It’s 2 AM. Along Pioneer Road, deep in the industrial district of Boon Lay, an Esso petrol station with its bright white lights is the only sign of human life.
The Esso sign board gleams like a lighthouse in a sea of quiet, guiding the rare wayfarers in this part of western Singapore to a place where they can fill up their petrol tanks or stomachs, or empty their bladders, before they continue their journey.
While this place is bustling with heavy vehicles and commercial activity in the day, at night it’s as peaceful as a reservoir park. A lorry or taxi breaks the peace about once every 10 minutes, and even fewer vehicles actually turn in to the petrol station.
For Mr Anwar, this petrol station – a 10-minute drive from Tuas Second Link – is a regular pit-stop during his daily commute from Johor Bahru to Bukit Merah, where he works as a security guard.
“I don’t carry much cash with me whenever I ride my motorcycle from JB because it’s not safe,” the young Malaysian tells me. “So I come here to withdraw money from the ATM before I go to work, it’s very convenient.”
The loud revving of his engine pierces the still air as he exits the station. Seconds later, it’s silent once again.
With so little traffic passing through the station, I wonder how the employees on the night shift – just the two of them – deal with the long hours of little to no human interaction at all.
In the five to six years that she has been working as a station attendant, she has never set foot in any other petrol station in Singapore. Pioneer Road may be on the fringes of Singaporean civilisation, but it is the ideal location for the Malaysian lady as she can easily head home after her shift.
And despite the monotonous nature of working at night in an area that is largely devoid of human presence past dinner time, all Rajes really cares about is getting across the bridge without getting caught in traffic once her nine-hour shift ends at 7 AM.
“I like working in a quiet place. And even if there are no customers, I still have things to do like baking puffs and receiving deliveries,” she says. “Sometimes it can get a little bit boring, but I’ve gotten used to it already.”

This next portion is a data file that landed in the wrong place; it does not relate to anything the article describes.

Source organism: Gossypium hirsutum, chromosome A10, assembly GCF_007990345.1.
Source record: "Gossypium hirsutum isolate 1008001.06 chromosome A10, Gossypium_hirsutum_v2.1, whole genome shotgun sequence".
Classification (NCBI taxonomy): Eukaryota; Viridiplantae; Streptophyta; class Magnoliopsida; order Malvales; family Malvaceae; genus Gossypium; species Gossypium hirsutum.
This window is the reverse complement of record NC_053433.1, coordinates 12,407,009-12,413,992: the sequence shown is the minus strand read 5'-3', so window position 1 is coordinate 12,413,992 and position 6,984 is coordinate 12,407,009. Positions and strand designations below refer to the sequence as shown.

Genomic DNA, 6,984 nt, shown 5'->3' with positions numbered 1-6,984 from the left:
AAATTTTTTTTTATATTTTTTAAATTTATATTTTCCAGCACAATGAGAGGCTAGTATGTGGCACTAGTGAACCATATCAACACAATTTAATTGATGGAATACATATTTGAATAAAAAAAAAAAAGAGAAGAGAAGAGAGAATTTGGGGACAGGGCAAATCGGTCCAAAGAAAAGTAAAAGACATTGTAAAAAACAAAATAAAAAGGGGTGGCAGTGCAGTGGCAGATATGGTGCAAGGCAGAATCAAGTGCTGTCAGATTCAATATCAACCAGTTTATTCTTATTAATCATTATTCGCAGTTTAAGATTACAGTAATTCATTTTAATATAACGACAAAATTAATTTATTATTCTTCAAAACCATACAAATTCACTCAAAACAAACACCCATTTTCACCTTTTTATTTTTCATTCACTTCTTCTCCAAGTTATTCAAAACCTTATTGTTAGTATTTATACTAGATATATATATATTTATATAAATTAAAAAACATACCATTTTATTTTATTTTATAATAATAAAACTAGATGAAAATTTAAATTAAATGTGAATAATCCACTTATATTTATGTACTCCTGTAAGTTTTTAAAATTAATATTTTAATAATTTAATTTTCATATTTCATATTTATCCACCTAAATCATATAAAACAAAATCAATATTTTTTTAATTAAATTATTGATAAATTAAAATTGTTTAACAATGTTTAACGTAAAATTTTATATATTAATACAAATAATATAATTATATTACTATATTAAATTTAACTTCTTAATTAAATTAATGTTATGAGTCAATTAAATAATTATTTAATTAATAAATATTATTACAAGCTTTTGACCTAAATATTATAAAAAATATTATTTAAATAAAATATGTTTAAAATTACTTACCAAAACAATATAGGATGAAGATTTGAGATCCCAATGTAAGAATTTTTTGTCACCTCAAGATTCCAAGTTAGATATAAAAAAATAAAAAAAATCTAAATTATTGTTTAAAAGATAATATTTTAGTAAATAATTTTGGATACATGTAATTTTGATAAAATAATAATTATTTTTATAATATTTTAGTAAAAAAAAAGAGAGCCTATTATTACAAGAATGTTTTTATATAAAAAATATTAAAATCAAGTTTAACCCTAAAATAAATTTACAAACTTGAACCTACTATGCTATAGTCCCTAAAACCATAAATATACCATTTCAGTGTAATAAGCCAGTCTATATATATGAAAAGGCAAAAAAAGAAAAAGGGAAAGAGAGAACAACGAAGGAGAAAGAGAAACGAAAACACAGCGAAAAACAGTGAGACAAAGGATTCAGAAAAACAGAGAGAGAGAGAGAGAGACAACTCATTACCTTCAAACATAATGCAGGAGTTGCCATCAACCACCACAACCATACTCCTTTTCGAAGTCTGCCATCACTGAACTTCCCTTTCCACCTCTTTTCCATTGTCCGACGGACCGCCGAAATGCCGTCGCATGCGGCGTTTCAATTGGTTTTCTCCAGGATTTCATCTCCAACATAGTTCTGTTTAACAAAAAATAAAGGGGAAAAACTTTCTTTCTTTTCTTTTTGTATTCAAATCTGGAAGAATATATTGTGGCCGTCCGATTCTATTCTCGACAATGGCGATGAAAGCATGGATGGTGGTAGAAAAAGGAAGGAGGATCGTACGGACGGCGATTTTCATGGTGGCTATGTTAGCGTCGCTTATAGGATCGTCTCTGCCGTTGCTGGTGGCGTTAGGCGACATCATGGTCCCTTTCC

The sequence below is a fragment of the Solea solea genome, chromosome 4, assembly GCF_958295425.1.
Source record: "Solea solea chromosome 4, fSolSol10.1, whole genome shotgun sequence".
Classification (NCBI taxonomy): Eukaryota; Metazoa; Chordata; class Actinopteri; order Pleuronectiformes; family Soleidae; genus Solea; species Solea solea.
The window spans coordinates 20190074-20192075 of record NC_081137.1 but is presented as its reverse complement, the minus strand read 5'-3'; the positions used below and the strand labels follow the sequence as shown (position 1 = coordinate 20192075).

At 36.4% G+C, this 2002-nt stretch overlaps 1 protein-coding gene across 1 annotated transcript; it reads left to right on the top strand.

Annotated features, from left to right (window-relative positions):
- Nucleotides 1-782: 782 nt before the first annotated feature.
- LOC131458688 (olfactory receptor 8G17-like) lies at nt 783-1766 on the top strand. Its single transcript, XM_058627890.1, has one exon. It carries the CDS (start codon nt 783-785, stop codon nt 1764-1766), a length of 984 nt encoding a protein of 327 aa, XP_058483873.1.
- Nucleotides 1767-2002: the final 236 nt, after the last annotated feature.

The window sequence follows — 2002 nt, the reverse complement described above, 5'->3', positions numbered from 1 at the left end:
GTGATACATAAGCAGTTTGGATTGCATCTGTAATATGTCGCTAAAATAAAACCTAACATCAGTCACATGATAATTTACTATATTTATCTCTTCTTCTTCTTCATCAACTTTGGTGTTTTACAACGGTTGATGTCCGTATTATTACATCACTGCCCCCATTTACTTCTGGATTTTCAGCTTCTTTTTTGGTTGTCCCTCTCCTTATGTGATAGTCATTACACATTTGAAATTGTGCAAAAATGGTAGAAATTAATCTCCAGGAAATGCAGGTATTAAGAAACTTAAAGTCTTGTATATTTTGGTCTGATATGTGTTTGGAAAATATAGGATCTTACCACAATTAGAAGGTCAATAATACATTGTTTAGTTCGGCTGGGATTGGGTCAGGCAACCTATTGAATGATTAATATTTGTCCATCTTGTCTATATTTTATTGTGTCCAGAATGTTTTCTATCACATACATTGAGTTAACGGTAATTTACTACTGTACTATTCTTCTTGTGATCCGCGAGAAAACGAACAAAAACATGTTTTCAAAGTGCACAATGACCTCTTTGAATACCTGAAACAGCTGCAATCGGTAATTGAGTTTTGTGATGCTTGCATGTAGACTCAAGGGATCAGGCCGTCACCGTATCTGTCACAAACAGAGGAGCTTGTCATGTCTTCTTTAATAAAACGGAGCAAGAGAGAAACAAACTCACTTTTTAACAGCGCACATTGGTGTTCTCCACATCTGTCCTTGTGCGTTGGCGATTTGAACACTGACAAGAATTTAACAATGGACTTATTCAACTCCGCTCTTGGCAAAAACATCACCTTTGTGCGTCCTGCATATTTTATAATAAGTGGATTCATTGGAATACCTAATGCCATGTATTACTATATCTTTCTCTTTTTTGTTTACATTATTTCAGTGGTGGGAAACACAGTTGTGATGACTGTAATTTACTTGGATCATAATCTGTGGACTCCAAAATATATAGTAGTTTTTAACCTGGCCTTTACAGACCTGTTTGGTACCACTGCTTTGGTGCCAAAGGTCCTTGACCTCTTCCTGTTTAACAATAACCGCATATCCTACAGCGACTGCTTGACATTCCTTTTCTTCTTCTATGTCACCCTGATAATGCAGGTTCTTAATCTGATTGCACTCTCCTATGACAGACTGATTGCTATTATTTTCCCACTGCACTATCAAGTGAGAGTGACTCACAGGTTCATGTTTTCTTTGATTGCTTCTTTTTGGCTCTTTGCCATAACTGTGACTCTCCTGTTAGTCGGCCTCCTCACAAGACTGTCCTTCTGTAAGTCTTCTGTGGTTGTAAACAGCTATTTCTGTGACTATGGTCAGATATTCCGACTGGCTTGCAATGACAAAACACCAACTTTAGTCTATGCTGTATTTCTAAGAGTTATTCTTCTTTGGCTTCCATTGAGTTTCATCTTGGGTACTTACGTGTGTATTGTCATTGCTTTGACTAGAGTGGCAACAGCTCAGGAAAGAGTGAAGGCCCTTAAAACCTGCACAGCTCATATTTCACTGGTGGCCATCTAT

She adds that in all her years working at the station, this is the first time a customer has struck up a conversation with her.
He tells me that most of the people who drive in are usually policemen from Jurong Island, security officers from the ExxonMobil refinery behind us, or taxi drivers and lorry drivers.
Previously a dispatch rider, Pratap says that working the night shift at the station is a much welcome change of pace. “I felt a lot of pressure in my previous job as I had to make so many deliveries in one day. Here it is much better, things go at an easy pace. I pump petrol when there are customers, and sweep the floors every three hours.”
Like Rajes, Pratap doesn’t seem to mind the lack of human activity during his shift and in fact seems content with the isolation. He spends most of his time sitting on a chair by the kerb outside the station, his eyes glued to his phone unless his colleague needs his help.
In the two and a half hours I’ve spent here, I count less than eight customers. At an uneventful place like this, time slows to a crawl.
Working here is not for everyone, even if it sounds less stressful than a typical office job. For those who subsist on human interaction, spending close to 10 hours, five days a week, in a secluded place like this may feel like being locked up on an island.
In the wee hours of the night, being a petrol station attendant here has got to be the loneliest job in Singapore.